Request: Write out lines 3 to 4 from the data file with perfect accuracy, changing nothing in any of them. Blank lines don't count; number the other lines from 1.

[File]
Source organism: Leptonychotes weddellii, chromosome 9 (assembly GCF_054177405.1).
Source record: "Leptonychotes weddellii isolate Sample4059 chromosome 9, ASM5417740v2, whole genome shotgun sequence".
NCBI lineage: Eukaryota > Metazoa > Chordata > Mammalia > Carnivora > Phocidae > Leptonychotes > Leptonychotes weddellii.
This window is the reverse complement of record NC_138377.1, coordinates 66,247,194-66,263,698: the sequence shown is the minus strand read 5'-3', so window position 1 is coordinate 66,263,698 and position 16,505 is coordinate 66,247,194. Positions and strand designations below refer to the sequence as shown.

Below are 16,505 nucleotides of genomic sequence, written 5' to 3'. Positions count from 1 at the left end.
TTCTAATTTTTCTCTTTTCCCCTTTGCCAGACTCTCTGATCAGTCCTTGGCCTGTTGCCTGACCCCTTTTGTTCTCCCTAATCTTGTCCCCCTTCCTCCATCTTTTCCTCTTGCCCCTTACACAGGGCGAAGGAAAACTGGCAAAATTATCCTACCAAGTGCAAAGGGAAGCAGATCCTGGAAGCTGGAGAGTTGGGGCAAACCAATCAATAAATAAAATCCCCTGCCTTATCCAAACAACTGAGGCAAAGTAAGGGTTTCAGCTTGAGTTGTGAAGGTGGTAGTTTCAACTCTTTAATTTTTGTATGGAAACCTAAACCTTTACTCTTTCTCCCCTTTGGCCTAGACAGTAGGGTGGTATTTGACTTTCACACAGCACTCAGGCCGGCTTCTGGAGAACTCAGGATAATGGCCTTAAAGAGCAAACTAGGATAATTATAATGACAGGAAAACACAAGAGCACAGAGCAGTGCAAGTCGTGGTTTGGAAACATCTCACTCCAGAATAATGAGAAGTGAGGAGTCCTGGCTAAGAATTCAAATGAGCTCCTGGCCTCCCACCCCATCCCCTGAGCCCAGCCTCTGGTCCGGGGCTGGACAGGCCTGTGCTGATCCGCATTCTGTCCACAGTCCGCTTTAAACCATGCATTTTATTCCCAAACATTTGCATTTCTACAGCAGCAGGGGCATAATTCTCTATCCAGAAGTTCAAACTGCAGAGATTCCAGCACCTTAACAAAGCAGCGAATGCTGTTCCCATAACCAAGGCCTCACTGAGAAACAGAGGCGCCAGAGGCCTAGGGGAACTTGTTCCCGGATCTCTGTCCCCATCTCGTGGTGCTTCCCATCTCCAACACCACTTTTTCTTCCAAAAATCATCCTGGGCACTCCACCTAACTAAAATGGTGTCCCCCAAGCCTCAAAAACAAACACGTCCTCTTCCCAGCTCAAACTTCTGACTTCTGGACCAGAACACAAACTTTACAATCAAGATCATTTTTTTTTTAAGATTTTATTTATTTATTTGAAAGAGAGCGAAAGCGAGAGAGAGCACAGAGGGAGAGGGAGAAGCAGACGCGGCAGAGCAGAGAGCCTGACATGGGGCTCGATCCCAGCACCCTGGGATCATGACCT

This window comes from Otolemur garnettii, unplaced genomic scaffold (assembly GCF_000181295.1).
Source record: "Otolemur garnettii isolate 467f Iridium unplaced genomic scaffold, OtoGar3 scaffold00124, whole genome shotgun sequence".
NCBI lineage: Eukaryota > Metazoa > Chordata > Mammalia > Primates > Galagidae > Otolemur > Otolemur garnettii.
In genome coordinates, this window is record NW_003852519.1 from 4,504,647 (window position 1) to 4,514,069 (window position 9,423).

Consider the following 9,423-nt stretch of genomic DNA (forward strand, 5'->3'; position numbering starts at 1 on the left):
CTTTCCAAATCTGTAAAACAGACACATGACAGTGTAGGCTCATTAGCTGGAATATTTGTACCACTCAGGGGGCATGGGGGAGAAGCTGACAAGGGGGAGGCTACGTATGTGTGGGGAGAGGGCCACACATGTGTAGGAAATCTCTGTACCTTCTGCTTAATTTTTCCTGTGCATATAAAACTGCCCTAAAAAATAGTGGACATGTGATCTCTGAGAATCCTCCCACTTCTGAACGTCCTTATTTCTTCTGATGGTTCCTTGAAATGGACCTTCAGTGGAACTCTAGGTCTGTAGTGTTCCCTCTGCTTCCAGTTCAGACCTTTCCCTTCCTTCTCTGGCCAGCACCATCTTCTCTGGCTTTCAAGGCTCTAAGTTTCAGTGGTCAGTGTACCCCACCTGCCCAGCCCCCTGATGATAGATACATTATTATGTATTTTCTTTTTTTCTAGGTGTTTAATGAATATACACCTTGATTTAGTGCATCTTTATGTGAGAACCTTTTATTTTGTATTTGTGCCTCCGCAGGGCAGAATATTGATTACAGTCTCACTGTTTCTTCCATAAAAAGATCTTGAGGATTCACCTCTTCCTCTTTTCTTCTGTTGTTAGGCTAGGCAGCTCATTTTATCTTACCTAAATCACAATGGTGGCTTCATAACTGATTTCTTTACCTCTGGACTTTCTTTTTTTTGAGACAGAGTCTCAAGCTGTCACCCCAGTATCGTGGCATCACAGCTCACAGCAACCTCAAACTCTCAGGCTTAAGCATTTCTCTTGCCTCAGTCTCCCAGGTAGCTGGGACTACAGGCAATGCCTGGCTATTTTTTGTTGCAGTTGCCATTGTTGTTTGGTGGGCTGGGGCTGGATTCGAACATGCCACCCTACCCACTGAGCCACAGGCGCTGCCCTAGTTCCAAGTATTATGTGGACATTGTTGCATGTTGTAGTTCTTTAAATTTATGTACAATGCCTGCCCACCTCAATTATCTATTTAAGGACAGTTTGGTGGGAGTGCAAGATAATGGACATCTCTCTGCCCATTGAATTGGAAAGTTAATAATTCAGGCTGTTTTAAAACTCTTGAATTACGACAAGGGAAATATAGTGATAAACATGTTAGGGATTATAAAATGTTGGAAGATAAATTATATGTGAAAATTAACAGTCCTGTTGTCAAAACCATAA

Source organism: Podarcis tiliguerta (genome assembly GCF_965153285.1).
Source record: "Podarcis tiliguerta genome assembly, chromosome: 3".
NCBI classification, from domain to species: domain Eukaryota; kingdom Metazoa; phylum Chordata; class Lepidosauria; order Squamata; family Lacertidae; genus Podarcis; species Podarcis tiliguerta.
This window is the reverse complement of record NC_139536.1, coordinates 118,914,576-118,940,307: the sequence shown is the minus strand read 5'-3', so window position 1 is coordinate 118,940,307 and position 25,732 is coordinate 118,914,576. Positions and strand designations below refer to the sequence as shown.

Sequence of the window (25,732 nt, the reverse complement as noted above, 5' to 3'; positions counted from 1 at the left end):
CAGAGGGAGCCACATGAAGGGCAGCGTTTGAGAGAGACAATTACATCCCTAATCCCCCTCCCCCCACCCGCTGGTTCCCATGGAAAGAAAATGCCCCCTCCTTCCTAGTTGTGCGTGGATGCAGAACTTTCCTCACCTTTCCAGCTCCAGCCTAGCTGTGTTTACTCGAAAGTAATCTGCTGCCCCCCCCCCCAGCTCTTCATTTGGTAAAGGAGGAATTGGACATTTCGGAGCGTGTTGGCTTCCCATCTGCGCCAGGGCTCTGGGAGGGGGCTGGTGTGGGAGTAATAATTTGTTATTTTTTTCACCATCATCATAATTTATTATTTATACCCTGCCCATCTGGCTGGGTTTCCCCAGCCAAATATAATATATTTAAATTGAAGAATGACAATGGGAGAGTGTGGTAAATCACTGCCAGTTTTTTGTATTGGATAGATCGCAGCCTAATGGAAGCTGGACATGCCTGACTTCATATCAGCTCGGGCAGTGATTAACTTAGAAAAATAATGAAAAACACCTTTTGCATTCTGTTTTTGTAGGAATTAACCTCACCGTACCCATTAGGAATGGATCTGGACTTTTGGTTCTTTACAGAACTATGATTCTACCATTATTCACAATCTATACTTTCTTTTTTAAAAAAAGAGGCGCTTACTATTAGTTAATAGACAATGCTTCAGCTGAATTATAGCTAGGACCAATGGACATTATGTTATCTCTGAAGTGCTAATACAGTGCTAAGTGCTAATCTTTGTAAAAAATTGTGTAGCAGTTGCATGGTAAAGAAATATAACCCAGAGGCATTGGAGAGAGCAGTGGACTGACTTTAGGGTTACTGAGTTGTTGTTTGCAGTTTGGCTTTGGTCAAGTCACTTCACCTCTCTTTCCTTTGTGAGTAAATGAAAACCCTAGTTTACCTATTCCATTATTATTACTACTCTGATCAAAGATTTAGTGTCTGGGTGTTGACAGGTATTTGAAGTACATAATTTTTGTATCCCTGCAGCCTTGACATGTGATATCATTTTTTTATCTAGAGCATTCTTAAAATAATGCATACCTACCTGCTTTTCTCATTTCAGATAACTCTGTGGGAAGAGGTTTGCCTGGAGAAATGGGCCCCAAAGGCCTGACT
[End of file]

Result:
NCBI lineage: Eukaryota > Metazoa > Chordata > Mammalia > Carnivora > Phocidae > Leptonychotes > Leptonychotes weddellii.
This window is the reverse complement of record NC_138377.1, coordinates 66,247,194-66,263,698: the sequence shown is the minus strand read 5'-3', so window position 1 is coordinate 66,263,698 and position 16,505 is coordinate 66,247,194. Positions and strand designations below refer to the sequence as shown.